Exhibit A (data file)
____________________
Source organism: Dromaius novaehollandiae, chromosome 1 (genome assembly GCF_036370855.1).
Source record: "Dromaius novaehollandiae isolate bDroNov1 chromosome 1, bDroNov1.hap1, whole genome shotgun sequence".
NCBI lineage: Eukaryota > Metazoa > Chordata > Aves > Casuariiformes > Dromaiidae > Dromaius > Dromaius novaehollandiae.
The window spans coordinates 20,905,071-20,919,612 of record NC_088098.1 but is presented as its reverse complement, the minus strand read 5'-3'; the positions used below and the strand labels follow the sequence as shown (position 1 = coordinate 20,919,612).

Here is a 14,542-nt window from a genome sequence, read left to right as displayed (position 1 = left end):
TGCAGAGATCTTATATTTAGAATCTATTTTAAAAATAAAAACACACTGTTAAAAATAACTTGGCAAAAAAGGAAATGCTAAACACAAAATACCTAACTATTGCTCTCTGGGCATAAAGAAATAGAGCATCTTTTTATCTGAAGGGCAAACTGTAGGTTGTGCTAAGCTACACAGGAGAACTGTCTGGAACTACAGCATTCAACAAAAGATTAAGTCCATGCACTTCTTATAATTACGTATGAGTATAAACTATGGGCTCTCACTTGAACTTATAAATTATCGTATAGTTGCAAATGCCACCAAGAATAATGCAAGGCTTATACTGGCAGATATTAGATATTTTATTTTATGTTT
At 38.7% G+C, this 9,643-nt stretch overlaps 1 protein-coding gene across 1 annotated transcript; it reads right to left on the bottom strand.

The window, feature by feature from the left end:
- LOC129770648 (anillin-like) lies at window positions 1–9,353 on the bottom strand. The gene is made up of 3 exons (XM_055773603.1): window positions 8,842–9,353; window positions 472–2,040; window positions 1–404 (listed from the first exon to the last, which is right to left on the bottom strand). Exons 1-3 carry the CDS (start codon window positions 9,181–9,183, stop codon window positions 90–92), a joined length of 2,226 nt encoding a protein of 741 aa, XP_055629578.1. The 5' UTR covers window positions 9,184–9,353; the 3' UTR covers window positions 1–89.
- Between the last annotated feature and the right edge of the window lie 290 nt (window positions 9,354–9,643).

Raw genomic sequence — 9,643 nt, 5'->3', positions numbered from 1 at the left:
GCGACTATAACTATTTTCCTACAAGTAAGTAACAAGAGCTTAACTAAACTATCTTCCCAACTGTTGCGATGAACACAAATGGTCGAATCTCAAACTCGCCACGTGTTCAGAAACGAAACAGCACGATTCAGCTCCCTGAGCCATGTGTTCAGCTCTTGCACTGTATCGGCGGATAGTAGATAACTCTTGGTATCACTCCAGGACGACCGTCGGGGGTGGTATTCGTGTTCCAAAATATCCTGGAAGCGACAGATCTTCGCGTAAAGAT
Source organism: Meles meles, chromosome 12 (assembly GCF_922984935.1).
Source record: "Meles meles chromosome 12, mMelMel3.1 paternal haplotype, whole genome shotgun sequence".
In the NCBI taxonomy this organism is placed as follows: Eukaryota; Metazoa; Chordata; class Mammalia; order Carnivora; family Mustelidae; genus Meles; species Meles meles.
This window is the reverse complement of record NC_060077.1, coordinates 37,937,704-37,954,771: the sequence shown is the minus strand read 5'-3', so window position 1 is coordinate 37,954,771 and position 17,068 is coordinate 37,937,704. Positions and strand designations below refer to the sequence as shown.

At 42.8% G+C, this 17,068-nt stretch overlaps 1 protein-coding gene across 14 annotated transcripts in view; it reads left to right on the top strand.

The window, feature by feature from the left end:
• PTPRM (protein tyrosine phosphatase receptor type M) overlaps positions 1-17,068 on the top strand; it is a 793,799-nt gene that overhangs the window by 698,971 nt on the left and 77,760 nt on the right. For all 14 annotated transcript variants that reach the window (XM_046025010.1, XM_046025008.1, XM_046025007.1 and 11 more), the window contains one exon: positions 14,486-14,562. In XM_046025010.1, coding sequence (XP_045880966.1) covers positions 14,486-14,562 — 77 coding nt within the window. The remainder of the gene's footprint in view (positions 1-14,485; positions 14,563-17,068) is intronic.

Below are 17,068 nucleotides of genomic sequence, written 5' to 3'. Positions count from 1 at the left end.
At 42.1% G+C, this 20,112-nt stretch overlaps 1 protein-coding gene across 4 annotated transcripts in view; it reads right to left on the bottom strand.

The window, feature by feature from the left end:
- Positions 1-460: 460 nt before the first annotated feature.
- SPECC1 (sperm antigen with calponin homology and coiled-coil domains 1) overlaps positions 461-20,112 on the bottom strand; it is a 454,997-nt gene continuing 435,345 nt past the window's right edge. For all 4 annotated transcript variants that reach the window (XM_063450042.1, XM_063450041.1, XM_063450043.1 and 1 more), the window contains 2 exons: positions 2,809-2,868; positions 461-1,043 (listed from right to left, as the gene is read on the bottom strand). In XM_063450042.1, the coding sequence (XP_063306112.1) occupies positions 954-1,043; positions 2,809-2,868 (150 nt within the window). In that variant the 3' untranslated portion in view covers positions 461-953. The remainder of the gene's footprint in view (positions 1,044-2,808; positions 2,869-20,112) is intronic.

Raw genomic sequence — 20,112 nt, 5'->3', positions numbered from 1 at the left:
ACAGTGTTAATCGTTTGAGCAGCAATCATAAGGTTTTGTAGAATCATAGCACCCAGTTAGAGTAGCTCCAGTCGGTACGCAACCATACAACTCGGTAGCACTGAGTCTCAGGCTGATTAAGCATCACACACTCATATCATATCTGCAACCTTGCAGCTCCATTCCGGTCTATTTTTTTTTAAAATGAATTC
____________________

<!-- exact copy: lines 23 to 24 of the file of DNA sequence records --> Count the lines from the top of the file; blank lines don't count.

- Positions 1-460: 460 nt before the first annotated feature.
- SPECC1 (sperm antigen with calponin homology and coiled-coil domains 1) overlaps positions 461-20,112 on the bottom strand; it is a 454,997-nt gene continuing 435,345 nt past the window's right edge. For all 4 annotated transcript variants that reach the window (XM_063450042.1, XM_063450041.1, XM_063450043.1 and 1 more), the window contains 2 exons: positions 2,809-2,868; positions 461-1,043 (listed from right to left, as the gene is read on the bottom strand). In XM_063450042.1, the coding sequence (XP_063306112.1) occupies positions 954-1,043; positions 2,809-2,868 (150 nt within the window). In that variant the 3' untranslated portion in view covers positions 461-953. The remainder of the gene's footprint in view (positions 1,044-2,808; positions 2,869-20,112) is intronic.